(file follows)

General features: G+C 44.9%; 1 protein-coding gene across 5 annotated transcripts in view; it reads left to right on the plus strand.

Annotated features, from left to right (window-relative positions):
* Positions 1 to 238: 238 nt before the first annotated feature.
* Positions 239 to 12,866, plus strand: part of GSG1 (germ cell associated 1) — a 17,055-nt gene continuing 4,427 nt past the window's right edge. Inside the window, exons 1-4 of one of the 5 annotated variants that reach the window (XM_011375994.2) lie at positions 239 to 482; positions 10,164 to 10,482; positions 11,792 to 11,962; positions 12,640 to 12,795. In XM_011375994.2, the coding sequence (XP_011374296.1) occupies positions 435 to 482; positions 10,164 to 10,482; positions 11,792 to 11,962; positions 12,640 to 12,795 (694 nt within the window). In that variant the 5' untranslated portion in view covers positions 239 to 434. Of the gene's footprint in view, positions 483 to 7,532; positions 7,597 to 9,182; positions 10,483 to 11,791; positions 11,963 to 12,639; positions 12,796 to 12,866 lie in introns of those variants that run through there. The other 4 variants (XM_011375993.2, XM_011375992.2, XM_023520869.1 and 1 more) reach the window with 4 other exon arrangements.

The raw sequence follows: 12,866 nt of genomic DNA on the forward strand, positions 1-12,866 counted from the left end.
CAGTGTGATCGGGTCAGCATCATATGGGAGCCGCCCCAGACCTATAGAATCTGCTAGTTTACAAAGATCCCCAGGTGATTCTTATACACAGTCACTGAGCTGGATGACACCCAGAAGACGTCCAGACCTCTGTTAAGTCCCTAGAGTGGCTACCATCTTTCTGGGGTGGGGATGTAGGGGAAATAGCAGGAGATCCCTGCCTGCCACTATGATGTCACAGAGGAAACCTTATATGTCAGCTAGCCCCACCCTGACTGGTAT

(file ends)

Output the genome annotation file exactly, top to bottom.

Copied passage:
General features: G+C 44.9%; 1 protein-coding gene across 5 annotated transcripts in view; it reads left to right on the plus strand.

Annotated features, from left to right (window-relative positions):
* Positions 1 to 238: 238 nt before the first annotated feature.
* Positions 239 to 12,866, plus strand: part of GSG1 (germ cell associated 1) — a 17,055-nt gene continuing 4,427 nt past the window's right edge. Inside the window, exons 1-4 of one of the 5 annotated variants that reach the window (XM_011375994.2) lie at positions 239 to 482; positions 10,164 to 10,482; positions 11,792 to 11,962; positions 12,640 to 12,795. In XM_011375994.2, the coding sequence (XP_011374296.1) occupies positions 435 to 482; positions 10,164 to 10,482; positions 11,792 to 11,962; positions 12,640 to 12,795 (694 nt within the window). In that variant the 5' untranslated portion in view covers positions 239 to 434. Of the gene's footprint in view, positions 483 to 7,532; positions 7,597 to 9,182; positions 10,483 to 11,791; positions 11,963 to 12,639; positions 12,796 to 12,866 lie in introns of those variants that run through there. The other 4 variants (XM_011375993.2, XM_011375992.2, XM_023520869.1 and 1 more) reach the window with 4 other exon arrangements.

The raw sequence follows: 12,866 nt of genomic DNA on the forward strand, positions 1-12,866 counted from the left end.
CAGTGTGATCGGGTCAGCATCATATGGGAGCCGCCCCAGACCTATAGAATCTGCTAGTTTACAAAGATCCCCAGGTGATTCTTATACACAGTCACTGAGCTGGATGACACCCAGAAGACGTCCAGACCTCTGTTAAGTCCCTAGAGTGGCTACCATCTTTCTGGGGTGGGGATGTAGGGGAAATAGCAGGAGATCCCTGCCTGCCACTATGATGTCACAGAGGAAACCTTATATGTCAGCTAGCCCCACCCTGACTGGTAT